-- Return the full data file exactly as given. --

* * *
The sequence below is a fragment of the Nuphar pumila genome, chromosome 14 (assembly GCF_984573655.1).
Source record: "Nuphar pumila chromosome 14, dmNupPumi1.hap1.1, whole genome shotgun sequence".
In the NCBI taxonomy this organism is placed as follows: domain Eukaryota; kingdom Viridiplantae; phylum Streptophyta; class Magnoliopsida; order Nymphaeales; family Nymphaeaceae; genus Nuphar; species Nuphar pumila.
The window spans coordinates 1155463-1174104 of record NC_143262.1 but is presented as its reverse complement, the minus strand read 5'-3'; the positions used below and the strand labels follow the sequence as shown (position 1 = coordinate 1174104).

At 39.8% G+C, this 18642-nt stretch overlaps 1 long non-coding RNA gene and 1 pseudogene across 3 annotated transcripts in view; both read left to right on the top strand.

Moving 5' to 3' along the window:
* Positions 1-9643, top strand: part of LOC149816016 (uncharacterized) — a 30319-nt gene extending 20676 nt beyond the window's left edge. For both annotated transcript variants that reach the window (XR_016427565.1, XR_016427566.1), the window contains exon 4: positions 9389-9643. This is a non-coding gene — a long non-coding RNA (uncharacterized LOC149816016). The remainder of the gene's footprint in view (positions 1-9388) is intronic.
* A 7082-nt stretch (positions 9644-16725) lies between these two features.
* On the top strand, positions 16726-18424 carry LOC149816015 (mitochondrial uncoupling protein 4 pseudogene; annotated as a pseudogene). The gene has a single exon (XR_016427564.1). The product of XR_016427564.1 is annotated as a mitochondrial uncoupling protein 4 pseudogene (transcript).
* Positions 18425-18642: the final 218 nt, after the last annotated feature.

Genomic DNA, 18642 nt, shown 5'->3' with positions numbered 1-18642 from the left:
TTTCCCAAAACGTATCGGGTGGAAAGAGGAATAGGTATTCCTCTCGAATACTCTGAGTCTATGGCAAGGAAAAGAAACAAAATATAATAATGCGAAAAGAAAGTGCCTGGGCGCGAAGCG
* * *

The sequence below is a fragment of the Nuphar pumila genome, chromosome 14 (assembly GCF_984573655.1).
Source record: "Nuphar pumila chromosome 14, dmNupPumi1.hap1.1, whole genome shotgun sequence".
In the NCBI taxonomy this organism is placed as follows: domain Eukaryota; kingdom Viridiplantae; phylum Streptophyta; class Magnoliopsida; order Nymphaeales; family Nymphaeaceae; genus Nuphar; species Nuphar pumila.
The window spans coordinates 1155463-1174104 of record NC_143262.1 but is presented as its reverse complement, the minus strand read 5'-3'; the positions used below and the strand labels follow the sequence as shown (position 1 = coordinate 1174104).

At 39.8% G+C, this 18642-nt stretch overlaps 1 long non-coding RNA gene and 1 pseudogene across 3 annotated transcripts in view; both read left to right on the top strand.

Moving 5' to 3' along the window:
* Positions 1-9643, top strand: part of LOC149816016 (uncharacterized) — a 30319-nt gene extending 20676 nt beyond the window's left edge. For both annotated transcript variants that reach the window (XR_016427565.1, XR_016427566.1), the window contains exon 4: positions 9389-9643. This is a non-coding gene — a long non-coding RNA (uncharacterized LOC149816016). The remainder of the gene's footprint in view (positions 1-9388) is intronic.
* A 7082-nt stretch (positions 9644-16725) lies between these two features.
* On the top strand, positions 16726-18424 carry LOC149816015 (mitochondrial uncoupling protein 4 pseudogene; annotated as a pseudogene). The gene has a single exon (XR_016427564.1). The product of XR_016427564.1 is annotated as a mitochondrial uncoupling protein 4 pseudogene (transcript).
* Positions 18425-18642: the final 218 nt, after the last annotated feature.

Genomic DNA, 18642 nt, shown 5'->3' with positions numbered 1-18642 from the left:
TTTCCCAAAACGTATCGGGTGGAAAGAGGAATAGGTATTCCTCTCGAATACTCTGAGTCTATGGCAAGGAAAAGAAACAAAATATAATAATGCGAAAAGAAAGTGCCTGGGCGCGAAGCG